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Parents in court on truant charges

TWO parents have appeared in an Edinburgh court in rare prosecutions for allowing children to play truant.

A father who admitted repeatedly failing to send his son to school became one of the first people in Edinburgh to be convicted under the Education (Scotland) Act 1980 for decades.

A 49-year-old mother denied a similar allegation but was found guilty of allowing her daughter to avoid school without reasonable excuse. She was fined £150.

Court sources said there had been no similar prosecutions in Edinburgh for about 20 years, although Glasgow City Council regularly uses the powers.

Neither parents, children nor the schools involved can be identified for legal reasons.

Edinburgh's Justice of the Peace Court heard the father allowed his son to miss lessons.

The boy only made it into class on 159 out of 335 days, prosecutor Matthew Clarke said.

Justice Ian Malcolm heard that at the time the boy – in third year at secondary school – had a "difficult" relationship with his father. Even though his father knew he wasn't going to school, he refused to reprimand him.

Defence solicitor Steven Donald said: "The relationship between him and his father was difficult as he got older."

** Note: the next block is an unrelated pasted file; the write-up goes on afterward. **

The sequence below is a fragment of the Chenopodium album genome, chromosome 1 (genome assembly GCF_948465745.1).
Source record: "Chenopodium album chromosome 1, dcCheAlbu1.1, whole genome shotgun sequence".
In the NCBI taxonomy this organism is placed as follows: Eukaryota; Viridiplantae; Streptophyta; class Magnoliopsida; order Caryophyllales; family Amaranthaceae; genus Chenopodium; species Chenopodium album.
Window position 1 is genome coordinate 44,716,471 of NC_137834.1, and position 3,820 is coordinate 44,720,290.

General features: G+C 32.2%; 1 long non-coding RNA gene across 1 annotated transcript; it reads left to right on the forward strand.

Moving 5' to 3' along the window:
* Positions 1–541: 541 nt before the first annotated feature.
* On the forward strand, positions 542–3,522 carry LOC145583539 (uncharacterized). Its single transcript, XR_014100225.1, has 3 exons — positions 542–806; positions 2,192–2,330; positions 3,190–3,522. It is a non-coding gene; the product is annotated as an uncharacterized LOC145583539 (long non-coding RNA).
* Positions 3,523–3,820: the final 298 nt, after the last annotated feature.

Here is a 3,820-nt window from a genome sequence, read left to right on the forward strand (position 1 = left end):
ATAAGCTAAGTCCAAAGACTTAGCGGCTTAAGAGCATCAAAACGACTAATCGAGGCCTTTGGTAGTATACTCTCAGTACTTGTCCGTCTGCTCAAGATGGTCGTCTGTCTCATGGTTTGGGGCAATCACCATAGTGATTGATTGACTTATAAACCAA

He pled guilty to failing to ensure his son attended school between August 17, 2011, and June 29 last year.

The court heard that since last June the school had reported a major improvement in the teenager's behaviour.

Mr Malcolm said he had considered a fine but deferred sentence until June.

The court then heard allegations that a single mother had given up trying to get her 14-year-old daughter into class and stopped attending meetings with an education welfare officer.

Solicitor Sandra Walker, defending, said a welfare officer had suggested taking the girl's mobile phone away as "a sanction" but that was not realistic.

An attempt to do so had been met with "shouting and screeching" and the mother had to consider other members of the family and neighbours who were upset by the noise of rows.

The court heard the girl was bigger than her mother, who did not dispute her daughter attended school on only 157 days out of a possible 366 during the 2011-2012 academic year.

Contextual targeting label: 
Families

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